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Workers get Ramadan relief
As the UAE approaches what could prove to be the hottest Ramadan in 25 years, Kipp is relieved to hear that UAE workers will be allowed to break their fast.
August 10, 2010 4:16 by shafeer
This year’s Ramadan will be the hottest for a quarter of a century, according to a report in the National. The head of the Dubai Astronomy Group and a member of the Islamic Crescents’ Observation Project (a multinational organisation that performs official astronomical measurements for the Islamic lunar calendar), Hasan al Hariri, told the paper that 2010 has so far been the hottest year in the history of climate records.
According to Al Hariri, not only have we seen temperatures unusually high in unexpected places in the world (33 degrees in Moscow, for instance) but hot places have been even hotter. In Medina, Saudi Arabia, dials hit 63 degrees Celcius. For the Holy Month, high temperatures in the UAE are expected this year to range from 45.2 to 49.2 degrees, says the paper, quoting a report by the National Centre for Meteorology and Seismology. The lows will range from 25.5 degrees to 29.1 degrees during the night.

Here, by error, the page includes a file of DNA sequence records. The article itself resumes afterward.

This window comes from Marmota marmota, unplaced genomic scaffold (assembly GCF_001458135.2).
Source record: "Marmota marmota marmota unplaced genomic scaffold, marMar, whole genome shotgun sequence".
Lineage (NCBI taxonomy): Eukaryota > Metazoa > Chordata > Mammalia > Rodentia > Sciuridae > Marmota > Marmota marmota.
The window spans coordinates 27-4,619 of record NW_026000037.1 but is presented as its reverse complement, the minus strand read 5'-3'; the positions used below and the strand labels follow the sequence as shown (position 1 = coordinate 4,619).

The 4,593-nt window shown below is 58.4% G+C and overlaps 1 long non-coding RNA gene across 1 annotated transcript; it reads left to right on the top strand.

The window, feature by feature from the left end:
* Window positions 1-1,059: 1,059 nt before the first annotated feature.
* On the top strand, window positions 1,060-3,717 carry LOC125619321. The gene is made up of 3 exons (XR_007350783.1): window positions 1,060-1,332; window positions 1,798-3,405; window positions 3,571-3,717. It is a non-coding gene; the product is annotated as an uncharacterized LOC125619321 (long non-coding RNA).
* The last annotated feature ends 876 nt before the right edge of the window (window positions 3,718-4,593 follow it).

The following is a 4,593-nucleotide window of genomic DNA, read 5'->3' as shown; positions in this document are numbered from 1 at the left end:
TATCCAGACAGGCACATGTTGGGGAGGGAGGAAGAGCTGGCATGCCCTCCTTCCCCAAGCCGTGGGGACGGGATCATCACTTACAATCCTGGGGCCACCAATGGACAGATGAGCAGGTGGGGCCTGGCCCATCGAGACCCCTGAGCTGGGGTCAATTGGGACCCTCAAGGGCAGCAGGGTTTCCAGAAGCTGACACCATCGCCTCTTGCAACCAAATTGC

All of which means it will be a long and difficult month for those fasting, which is why it is good news that workers in the UAE will be allowed to break fast if they get into difficulties. Gulf News reports that the General Authority for Islamic Affairs and Endowments has issued a ruling saying, “People who find it impossible to continue fasting while working in the heat may end their fasts and make up for these missed days after Ramadan, because Almighty Allah burdens not a person beyond his capacity.” Workers should begin the day by fasting, but may break their fast if they find it very difficult to continue until dusk. The ruling follows a question from an oil rig worker who was worried about dehydration and fainting, says the paper.
Kipp welcomes the move to lessen the burden on those working in extreme conditions. But of course, we’d rather these people weren’t working in extreme conditions to begin with. It seems a little odd to admit these workers toil in extreme circumstances, and then rather than take them out of the extreme circumstances, keep them hydrated so they can continue. Nevertheless, the ruling at least is sensible and right, and we hope is it well communicated to workers.